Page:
Renal Artery

The renal arteries carry a large volume of blood from the heart to the kidneys. The kidneys filter waste and excess fluid from the blood. You have two renal arteries. The right renal artery supplies blood to the right kidney, while the left artery sends blood to the left kidney.


What are the renal arteries?

The renal arteries are large blood vessels that carry blood from your heart to your kidneys. Renal is another word for kidney.

You have two renal arteries. The right renal artery supplies blood to the right kidney, while the left artery sends blood to the left kidney.


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What is the purpose of the renal arteries?

The renal arteries are part of the circulatory system. They carry large amounts of blood from the aorta (the heart’s main artery) to the kidneys. Approximately 1/2 cup of blood passes through your kidneys from the renal arteries every minute.

Your kidneys are part of the urinary system. They filter blood waste products and excess fluid, which your body gets rid of when you pee. Healthy kidneys can filter up to 150 quarts of blood every day.


Where is the renal artery?

You have two renal arteries, one for each kidney. The right renal artery connects to the right kidney. The left renal artery connects to the left kidney. Your kidneys sit in the back of your abdomen (belly), just above your waist.

Each renal artery is about 1½ to 2 inches (4 to 6 centimeters) long. The renal arteries start at the abdominal aorta. This branch of the aorta, your heart’s main blood vessel, feeds vessels in your abdomen.


What are the renal artery branches?

Each renal artery enters a kidney at a site called the renal hilum. This area is the entry and exit point for vessels and nerves that feed into the kidneys.

From there, the artery branches into smaller blood vessels throughout the kidney. Branches of the renal artery include:

  • Nephrons: Blood from the renal artery flows into tiny filters in the kidneys called nephrons.
  • Glomeruli: Clusters of tiny blood vessels in each nephron (the glomeruli) allow waste and water to move into tubules, which filter out impurities. Proteins and blood cells stay in the glomeruli.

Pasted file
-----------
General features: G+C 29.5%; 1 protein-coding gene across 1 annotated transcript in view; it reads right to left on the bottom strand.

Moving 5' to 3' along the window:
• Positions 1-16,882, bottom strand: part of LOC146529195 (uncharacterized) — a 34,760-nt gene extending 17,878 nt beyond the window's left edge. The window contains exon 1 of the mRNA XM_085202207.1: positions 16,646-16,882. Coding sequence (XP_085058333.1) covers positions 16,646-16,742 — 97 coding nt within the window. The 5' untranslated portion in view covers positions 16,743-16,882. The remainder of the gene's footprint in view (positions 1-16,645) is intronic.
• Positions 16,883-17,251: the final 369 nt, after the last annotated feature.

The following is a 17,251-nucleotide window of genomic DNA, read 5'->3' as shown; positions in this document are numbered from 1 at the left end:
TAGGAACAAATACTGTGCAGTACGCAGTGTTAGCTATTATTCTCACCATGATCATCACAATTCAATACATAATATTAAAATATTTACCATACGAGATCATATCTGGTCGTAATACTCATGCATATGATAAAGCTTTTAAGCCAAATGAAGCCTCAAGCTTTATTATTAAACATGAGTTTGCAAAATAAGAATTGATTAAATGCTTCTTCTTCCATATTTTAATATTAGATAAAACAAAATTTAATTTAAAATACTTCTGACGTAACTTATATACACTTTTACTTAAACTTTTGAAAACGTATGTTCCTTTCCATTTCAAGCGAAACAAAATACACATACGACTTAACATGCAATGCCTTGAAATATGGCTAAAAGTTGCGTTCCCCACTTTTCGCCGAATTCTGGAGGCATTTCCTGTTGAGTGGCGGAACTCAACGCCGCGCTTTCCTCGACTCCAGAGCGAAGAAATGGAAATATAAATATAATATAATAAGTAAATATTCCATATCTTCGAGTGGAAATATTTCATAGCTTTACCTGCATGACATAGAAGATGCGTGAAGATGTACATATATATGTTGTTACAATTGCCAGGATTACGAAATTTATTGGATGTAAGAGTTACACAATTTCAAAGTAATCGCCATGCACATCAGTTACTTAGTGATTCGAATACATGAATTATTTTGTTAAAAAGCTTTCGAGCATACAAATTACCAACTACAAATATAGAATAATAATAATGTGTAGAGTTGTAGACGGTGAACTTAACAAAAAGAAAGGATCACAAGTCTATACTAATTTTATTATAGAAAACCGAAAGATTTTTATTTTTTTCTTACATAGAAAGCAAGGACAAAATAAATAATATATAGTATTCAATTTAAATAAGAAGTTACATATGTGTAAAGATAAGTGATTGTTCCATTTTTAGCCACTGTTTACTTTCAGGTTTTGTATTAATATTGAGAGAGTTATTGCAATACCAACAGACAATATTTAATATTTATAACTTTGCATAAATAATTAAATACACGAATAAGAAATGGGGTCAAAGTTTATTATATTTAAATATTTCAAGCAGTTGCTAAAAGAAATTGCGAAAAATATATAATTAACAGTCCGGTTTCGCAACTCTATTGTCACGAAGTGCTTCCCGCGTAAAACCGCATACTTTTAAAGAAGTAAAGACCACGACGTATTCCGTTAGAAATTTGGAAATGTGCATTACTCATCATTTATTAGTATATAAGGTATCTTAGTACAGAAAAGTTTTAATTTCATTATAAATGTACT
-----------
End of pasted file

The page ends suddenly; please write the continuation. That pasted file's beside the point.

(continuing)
• Tubules: As the tubules remove waste, blood vessels alongside the tubules reabsorb the filtered fluid along with nutrients and minerals. Leftover fluid and waste in the tubules become urine.
  • Renal vein: Filtered blood leaves the kidneys through the renal vein to circulate through your body.

Conditions and Disorders

What conditions and disorders affect the renal arteries?

Deposits of fat and cholesterol (plaque) can build up in the renal arteries. These plaque deposits can lead to atherosclerosis (narrowed arteries) and renal artery stenosis (blockages).

Blood flows more slowly through narrowed renal arteries. As a result, pressure builds up in blood vessels throughout the body. Renal artery stenosis can lead to:



How can I protect my renal artery?

If a renal artery blockage affects less than 60% of the artery, it may improve with lifestyle and dietary changes. These steps can keep your renal arteries and kidneys healthy:

  • Eat a heart-healthy diet low in cholesterol, fat, salt and sugar.
  • Exercise most days of the week.
  • Limit your intake of protein and potassium if you have kidney disease.
  • Maintain a healthy weight.
  • Manage conditions like diabetes, high blood pressure and high cholesterol.
  • Quit smoking and using tobacco products.

Additional Common Questions

When should I talk to a doctor?

You should call your healthcare provider if you experience:

  • Blood in urine.
  • Edema (swelling).
  • Inability to pee or frequent urge to pee.
  • Nausea, vomiting and weight loss.
  • Unexplained fatigue or headaches.

A note from Cleveland Clinic

The renal arteries send a large volume of blood to the kidneys every day for filtering. These arteries play a critical role in kidney health. Plaque can build up in them, causing renal artery stenosis. This condition slows blood flow and affects kidney function. You may develop high blood pressure that’s difficult to treat. Your healthcare provider can help you improve your diet and lifestyle to lower the risk of kidney disease.

Medically Reviewed

Last reviewed by a Cleveland Clinic medical professional on 09/13/2021.

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